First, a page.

One week left until Christmas. I can't wait... for it all to be over, that is.
Perhaps it sounds rude of me to not extol the glories of the holiday season. Chestnuts roasting on an open fire. Caroling through snow-swept neighborhoods. Glittering lights and jingling bells. But that isn't Christmas anymore. It's a nightmare of rudeness, bombardment by family, and the worst fright of them all: American consumerism run rampant. That's right: the absurd notion that the holidays mean nothing more than getting the biggest, most expensive gifts.
The heart of Christmas is dead. In its place is greedy materialism wrapped in a phony red bow. Good will toward men went out the window with George Bailey and Clarence the angel in pursuit of some shred of hope. The little things--the scent of pine boughs, being with loved ones by a roaring fire, and yuletide feasts--are forgotten memories of a bygone era. Simple pleasures no longer exist.
It's depressing and infuriating to see people clamber for bargains, trinkets, and gadgets, pushing and fighting over meaningless objects. And that, I'm sorry to inform you, is what all these "deals" are: empty nothingness. Something to be forgotten in another month. Another toy to add to the pile and keep children from realizing they have an imagination. Another gizmo to impress people with nothing better to do with their time than keep up with the Joneses. Piles of junk that will one day line another methane-manufacturing landfill which will serve as the foundation for another useless chain store selling more of what is buried inches beneath the feet of its shoppers.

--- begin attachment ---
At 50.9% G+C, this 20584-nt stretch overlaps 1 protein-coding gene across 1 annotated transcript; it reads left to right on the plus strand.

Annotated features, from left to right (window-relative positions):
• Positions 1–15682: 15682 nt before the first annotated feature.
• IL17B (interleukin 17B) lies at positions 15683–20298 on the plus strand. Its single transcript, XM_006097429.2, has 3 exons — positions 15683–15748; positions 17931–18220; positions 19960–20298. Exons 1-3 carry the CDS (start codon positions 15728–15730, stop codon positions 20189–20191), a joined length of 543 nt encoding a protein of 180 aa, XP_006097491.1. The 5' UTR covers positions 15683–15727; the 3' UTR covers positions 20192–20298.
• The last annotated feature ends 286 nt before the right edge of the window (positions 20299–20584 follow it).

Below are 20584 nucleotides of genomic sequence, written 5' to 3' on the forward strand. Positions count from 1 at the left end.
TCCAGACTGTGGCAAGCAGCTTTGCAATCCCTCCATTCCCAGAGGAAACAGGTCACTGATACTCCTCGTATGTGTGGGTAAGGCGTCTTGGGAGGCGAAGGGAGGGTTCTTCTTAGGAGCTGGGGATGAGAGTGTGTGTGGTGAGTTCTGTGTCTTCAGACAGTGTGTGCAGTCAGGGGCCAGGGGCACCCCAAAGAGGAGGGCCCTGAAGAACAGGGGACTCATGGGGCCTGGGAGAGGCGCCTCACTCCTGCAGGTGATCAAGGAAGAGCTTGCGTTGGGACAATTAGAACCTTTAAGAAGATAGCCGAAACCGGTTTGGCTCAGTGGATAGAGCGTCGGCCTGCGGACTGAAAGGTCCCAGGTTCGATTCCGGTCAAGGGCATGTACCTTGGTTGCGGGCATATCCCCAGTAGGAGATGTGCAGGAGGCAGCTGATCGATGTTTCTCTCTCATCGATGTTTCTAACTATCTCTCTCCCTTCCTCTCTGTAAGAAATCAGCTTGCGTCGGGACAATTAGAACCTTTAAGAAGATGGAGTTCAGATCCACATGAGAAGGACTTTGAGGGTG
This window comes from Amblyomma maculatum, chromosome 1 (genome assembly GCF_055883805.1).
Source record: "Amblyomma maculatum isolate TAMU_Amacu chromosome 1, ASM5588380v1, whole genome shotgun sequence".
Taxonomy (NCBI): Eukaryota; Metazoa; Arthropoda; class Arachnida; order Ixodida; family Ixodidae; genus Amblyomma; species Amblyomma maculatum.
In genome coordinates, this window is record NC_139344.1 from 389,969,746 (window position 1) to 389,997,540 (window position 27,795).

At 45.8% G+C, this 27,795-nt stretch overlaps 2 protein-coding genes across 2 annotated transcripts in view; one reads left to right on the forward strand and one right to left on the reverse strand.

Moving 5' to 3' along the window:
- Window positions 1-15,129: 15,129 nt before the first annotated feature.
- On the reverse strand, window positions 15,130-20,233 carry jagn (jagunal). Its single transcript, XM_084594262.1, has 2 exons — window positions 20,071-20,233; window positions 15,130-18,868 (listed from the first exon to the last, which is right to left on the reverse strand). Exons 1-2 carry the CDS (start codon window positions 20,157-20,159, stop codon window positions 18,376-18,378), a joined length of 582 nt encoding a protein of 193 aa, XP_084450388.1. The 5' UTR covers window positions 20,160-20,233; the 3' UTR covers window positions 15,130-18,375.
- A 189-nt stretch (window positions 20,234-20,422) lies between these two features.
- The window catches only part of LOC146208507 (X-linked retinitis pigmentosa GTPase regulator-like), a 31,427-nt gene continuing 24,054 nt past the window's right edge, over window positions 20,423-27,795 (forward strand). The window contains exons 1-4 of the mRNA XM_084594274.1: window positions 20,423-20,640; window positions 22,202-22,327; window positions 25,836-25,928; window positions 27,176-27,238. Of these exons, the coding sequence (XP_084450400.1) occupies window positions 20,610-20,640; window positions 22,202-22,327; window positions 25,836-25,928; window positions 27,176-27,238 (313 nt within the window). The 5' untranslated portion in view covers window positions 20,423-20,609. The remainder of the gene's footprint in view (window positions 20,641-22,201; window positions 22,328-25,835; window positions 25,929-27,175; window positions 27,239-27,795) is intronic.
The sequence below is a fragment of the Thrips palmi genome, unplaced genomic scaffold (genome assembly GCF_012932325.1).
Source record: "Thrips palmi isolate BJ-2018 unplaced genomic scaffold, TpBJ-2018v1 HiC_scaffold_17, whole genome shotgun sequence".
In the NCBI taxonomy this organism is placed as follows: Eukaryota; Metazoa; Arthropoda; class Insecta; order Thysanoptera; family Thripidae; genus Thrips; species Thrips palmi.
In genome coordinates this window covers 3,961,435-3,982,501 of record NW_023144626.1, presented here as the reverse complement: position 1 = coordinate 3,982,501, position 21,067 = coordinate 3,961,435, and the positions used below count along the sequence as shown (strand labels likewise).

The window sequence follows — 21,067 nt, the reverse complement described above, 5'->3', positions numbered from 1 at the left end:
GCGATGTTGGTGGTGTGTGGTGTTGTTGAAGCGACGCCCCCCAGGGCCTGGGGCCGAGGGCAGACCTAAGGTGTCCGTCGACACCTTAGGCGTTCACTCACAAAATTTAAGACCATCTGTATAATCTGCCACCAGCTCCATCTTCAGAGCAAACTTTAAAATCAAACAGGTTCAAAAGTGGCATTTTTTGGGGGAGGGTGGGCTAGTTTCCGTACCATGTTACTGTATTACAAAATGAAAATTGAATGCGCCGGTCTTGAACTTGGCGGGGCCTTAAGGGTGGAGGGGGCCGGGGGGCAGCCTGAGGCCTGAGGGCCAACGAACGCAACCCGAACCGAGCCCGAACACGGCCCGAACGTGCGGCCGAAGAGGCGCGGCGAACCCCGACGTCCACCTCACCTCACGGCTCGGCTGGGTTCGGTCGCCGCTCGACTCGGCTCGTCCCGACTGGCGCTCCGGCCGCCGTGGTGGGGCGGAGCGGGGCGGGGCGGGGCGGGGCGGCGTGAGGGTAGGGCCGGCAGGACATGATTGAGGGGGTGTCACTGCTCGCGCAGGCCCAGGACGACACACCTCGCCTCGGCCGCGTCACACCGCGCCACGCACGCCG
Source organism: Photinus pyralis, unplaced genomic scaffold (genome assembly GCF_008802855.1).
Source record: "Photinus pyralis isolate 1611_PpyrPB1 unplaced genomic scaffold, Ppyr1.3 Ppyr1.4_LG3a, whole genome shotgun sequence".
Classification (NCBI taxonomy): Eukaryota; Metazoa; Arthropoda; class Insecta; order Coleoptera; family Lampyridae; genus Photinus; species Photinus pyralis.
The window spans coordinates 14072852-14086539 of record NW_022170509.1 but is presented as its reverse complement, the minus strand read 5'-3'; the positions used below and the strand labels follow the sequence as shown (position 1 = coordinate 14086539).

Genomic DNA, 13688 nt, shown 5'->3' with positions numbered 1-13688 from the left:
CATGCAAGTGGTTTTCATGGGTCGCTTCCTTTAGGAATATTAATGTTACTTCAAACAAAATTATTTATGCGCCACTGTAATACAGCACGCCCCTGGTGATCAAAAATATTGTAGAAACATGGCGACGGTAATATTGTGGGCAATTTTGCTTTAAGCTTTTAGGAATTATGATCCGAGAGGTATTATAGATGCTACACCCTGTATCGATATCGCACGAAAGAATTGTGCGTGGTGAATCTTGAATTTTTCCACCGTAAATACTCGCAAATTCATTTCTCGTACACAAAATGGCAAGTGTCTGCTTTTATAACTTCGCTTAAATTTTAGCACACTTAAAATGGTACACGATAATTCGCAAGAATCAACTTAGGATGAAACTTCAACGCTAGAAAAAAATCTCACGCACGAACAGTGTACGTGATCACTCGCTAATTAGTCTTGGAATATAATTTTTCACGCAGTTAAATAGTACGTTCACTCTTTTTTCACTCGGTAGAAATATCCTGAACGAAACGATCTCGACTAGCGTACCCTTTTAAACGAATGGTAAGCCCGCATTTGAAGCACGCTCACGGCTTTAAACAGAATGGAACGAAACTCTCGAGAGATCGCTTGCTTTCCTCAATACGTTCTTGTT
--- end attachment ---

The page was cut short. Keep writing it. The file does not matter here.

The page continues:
Yes, there are things I would truly like to have. But the important things I wish for most can't be found in glittery wrapping paper beneath a tree. They can't be bought or sold or picked up last-minute in the final shopping rush. Good company. A sense of belonging. Time. Love. Understanding. Just like that G-scale train set or airplane ticket to Sydney, they're not bound to appear this year suddenly on the 25th.
I live in a bitter world of materialism. Not by choice, but by surroundings. There are many good people out there, yet many choose to hibernate through the chaos like myself. I still believe these intangible gifts are out there and I see a peek of them from time to time. Yet they're the least likely gifts any of us will receive. They require honest effort, not a padded wallet. They come from the heart, not from a cold store shelf.
The greatest gift we can ever give is care. It can be as simple as the phrase "I'm sorry" said in honesty. It's telling someone how much they mean to you instead of what they can buy you. It's setting aside those few free minutes in your day for someone special. It's giving a hand to someone who needs a little help or politely opening that door for someone. The smallest efforts make the greatest impact.
Instead, I watch the crowds hurry along with blind eyes in pursuit of plastic treasure.